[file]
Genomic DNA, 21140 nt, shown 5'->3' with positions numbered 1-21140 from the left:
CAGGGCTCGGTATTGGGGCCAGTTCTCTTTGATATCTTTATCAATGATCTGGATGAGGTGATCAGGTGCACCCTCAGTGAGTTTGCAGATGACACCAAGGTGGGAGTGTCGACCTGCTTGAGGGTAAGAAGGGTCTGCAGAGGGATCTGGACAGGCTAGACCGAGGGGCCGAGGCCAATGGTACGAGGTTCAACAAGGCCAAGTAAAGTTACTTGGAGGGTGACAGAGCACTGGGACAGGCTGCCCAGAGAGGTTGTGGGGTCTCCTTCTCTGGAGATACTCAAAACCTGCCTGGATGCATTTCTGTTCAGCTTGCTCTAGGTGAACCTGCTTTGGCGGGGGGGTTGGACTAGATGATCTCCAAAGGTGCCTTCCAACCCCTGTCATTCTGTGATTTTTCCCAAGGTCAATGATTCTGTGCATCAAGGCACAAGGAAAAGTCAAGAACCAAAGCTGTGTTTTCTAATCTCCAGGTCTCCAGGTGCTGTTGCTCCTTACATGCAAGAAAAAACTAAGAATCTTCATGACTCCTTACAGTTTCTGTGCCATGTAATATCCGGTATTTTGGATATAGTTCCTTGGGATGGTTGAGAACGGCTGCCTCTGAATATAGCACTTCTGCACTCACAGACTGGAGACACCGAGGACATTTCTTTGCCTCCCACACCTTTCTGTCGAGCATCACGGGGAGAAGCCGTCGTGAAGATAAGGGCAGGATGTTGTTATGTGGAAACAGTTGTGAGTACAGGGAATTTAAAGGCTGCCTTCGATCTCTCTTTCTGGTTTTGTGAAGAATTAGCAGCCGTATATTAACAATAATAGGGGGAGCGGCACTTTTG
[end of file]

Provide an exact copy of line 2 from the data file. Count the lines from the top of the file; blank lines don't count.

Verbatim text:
CAGGGCTCGGTATTGGGGCCAGTTCTCTTTGATATCTTTATCAATGATCTGGATGAGGTGATCAGGTGCACCCTCAGTGAGTTTGCAGATGACACCAAGGTGGGAGTGTCGACCTGCTTGAGGGTAAGAAGGGTCTGCAGAGGGATCTGGACAGGCTAGACCGAGGGGCCGAGGCCAATGGTACGAGGTTCAACAAGGCCAAGTAAAGTTACTTGGAGGGTGACAGAGCACTGGGACAGGCTGCCCAGAGAGGTTGTGGGGTCTCCTTCTCTGGAGATACTCAAAACCTGCCTGGATGCATTTCTGTTCAGCTTGCTCTAGGTGAACCTGCTTTGGCGGGGGGGTTGGACTAGATGATCTCCAAAGGTGCCTTCCAACCCCTGTCATTCTGTGATTTTTCCCAAGGTCAATGATTCTGTGCATCAAGGCACAAGGAAAAGTCAAGAACCAAAGCTGTGTTTTCTAATCTCCAGGTCTCCAGGTGCTGTTGCTCCTTACATGCAAGAAAAAACTAAGAATCTTCATGACTCCTTACAGTTTCTGTGCCATGTAATATCCGGTATTTTGGATATAGTTCCTTGGGATGGTTGAGAACGGCTGCCTCTGAATATAGCACTTCTGCACTCACAGACTGGAGACACCGAGGACATTTCTTTGCCTCCCACACCTTTCTGTCGAGCATCACGGGGAGAAGCCGTCGTGAAGATAAGGGCAGGATGTTGTTATGTGGAAACAGTTGTGAGTACAGGGAATTTAAAGGCTGCCTTCGATCTCTCTTTCTGGTTTTGTGAAGAATTAGCAGCCGTATATTAACAATAATAGGGGGAGCGGCACTTTTG